ingress filtering and multiple Internet conenctions

Joe Greco jgreco at
Sun Oct 25 23:58:32 UTC 2009

> Joe Greco wrote:
> > There's a problem:  I can validly emit a variety of other addresses, in
> > particular any address in and some other networks.  I am
> > not "forging" packets if I emit addresses down a
> > Comcast pipe.
> > 
> > How many people realistically have this problem?  Well, potentially,
> > lots.  Anyone who uses a VPN could have a legitimate IP address on their
> > machine; because of BCP38 (and other security policy) it is common
> > for a VPN setup to forward Internet-bound traffic back to the VPN
> > server rather than directly out the Internet.  In some cases, one could
> > reasonably argue that this is undesirable.
> I would like to take the opportunity to urge vendors of routers and 
> firewalls to take extra special care and attention to make sure that The 
> Right Thing can always happen whenever multiple egress services are 
> employed.
> This means that policy routing for network AND ALL locally generated 
> traffic should be available and work as the operator intends it to.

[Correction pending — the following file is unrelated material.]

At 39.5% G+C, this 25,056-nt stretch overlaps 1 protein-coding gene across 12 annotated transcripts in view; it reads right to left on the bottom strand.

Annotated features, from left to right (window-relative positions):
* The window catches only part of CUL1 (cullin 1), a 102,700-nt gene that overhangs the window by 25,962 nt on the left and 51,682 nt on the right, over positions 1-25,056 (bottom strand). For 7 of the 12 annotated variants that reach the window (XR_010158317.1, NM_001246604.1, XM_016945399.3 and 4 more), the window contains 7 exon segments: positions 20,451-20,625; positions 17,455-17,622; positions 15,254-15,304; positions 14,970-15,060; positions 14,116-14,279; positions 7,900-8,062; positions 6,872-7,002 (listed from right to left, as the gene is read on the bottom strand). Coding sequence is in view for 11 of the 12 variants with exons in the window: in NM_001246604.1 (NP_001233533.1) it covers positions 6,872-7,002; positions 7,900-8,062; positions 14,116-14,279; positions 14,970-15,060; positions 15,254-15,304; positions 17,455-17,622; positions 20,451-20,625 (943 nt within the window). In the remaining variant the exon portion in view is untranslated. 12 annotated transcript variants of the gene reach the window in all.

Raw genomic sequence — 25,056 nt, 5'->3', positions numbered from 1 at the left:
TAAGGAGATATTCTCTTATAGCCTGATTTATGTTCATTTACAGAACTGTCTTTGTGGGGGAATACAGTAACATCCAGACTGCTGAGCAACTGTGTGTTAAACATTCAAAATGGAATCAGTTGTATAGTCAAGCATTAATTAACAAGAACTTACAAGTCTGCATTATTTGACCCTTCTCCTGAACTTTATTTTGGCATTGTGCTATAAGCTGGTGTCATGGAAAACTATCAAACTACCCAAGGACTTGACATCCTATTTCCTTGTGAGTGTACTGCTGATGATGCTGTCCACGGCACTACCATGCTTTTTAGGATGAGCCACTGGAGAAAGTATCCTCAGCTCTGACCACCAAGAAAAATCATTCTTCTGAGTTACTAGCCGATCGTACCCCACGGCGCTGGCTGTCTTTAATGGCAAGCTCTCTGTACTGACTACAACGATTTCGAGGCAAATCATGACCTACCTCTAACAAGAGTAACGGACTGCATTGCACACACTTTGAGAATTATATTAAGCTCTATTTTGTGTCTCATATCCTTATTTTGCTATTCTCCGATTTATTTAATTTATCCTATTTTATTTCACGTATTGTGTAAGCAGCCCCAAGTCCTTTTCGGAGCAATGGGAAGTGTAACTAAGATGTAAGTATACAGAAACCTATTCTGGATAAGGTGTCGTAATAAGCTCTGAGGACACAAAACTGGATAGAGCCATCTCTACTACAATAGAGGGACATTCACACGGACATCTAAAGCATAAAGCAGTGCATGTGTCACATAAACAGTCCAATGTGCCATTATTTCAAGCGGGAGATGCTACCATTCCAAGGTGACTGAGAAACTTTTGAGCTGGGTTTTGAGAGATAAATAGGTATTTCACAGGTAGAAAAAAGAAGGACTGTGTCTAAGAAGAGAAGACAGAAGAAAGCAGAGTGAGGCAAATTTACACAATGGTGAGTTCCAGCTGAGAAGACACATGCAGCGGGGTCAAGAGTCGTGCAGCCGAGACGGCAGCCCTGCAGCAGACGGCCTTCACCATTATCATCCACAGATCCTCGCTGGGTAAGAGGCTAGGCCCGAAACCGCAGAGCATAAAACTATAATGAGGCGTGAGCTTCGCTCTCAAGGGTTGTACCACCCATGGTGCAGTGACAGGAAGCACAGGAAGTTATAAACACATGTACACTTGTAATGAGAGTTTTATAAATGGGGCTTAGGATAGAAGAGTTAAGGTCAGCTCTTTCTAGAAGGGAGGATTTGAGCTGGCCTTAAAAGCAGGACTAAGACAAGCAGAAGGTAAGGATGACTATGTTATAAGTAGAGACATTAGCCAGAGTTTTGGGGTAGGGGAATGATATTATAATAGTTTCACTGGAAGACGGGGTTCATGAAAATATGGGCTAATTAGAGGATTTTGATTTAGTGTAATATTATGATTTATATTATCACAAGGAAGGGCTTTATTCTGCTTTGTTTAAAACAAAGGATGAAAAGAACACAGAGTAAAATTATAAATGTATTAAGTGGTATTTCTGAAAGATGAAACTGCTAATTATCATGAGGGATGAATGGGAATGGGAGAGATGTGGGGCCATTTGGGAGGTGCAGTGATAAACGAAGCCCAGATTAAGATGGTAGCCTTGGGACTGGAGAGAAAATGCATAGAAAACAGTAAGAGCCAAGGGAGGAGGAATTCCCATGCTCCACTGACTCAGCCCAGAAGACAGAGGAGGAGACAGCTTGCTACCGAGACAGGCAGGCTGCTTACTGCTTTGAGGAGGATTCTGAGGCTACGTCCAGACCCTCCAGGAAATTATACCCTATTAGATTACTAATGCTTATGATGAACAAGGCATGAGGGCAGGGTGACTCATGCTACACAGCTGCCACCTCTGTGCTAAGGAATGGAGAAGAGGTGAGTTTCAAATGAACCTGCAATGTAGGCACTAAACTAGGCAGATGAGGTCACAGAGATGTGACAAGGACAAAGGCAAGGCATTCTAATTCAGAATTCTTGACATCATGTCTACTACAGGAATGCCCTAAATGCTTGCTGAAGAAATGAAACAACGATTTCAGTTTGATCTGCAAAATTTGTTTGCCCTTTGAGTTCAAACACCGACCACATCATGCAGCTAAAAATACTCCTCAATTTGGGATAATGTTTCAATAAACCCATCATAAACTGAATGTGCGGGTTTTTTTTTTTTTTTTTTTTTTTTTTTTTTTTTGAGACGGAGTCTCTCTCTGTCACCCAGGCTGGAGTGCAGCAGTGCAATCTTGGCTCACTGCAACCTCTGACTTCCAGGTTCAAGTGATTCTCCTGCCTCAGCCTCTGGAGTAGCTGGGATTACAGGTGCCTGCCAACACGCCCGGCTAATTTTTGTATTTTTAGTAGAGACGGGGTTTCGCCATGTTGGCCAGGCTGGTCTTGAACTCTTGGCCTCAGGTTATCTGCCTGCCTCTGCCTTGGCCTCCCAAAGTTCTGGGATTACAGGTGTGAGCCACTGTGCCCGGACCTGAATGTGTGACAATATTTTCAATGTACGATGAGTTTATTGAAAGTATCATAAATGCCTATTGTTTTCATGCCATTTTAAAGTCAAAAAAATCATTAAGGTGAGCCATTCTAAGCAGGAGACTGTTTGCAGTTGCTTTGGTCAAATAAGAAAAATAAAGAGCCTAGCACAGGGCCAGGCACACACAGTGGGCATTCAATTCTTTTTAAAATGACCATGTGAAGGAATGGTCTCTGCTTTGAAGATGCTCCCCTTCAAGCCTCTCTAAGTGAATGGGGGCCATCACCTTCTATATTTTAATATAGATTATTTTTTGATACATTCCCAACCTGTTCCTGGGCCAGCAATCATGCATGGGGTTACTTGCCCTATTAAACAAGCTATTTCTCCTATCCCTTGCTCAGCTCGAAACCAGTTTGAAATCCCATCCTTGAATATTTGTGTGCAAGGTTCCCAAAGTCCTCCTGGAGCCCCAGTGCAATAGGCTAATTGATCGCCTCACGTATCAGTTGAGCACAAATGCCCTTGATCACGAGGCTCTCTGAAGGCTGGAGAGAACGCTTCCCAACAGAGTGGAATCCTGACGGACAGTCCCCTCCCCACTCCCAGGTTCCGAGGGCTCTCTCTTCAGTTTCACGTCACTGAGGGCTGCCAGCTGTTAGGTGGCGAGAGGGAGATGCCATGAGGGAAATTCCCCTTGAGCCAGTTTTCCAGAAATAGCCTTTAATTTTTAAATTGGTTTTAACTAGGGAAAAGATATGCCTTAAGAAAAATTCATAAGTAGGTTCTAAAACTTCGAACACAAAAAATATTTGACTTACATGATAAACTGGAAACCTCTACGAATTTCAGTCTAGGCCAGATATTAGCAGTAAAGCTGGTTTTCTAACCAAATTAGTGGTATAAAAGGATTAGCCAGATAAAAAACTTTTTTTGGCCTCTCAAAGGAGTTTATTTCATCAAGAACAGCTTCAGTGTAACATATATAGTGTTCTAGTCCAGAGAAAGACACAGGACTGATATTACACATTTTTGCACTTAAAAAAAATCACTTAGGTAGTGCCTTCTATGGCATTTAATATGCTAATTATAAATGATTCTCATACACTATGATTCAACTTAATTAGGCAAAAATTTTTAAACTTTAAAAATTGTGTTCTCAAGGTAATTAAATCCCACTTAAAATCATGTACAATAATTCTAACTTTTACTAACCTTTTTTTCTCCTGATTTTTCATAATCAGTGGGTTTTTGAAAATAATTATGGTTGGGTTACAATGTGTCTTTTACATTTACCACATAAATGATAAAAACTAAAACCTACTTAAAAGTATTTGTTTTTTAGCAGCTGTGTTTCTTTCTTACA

> Right now things still suck pretty hard, depending on what you are using.

Who defines what "The Right Thing" is?

Allowing (what are to the service provider) random IP's inbound, even
if there's some mechanism to limit it, means that the ISP now has some
additional responsibilities to be able to transport packets for space
that isn't theirs; a transit upstream or peer might filter, especially
for smaller service providers.

Basically, allowing this dooms BCP38.

... JG
Joe Greco - Network Services - Milwaukee, WI -
"We call it the 'one bite at the apple' rule. Give me one chance [and] then I
won't contact you again." - Direct Marketing Ass'n position on e-mail spam(CNN)
With 24 million small businesses in the US alone, that's way too many apples.

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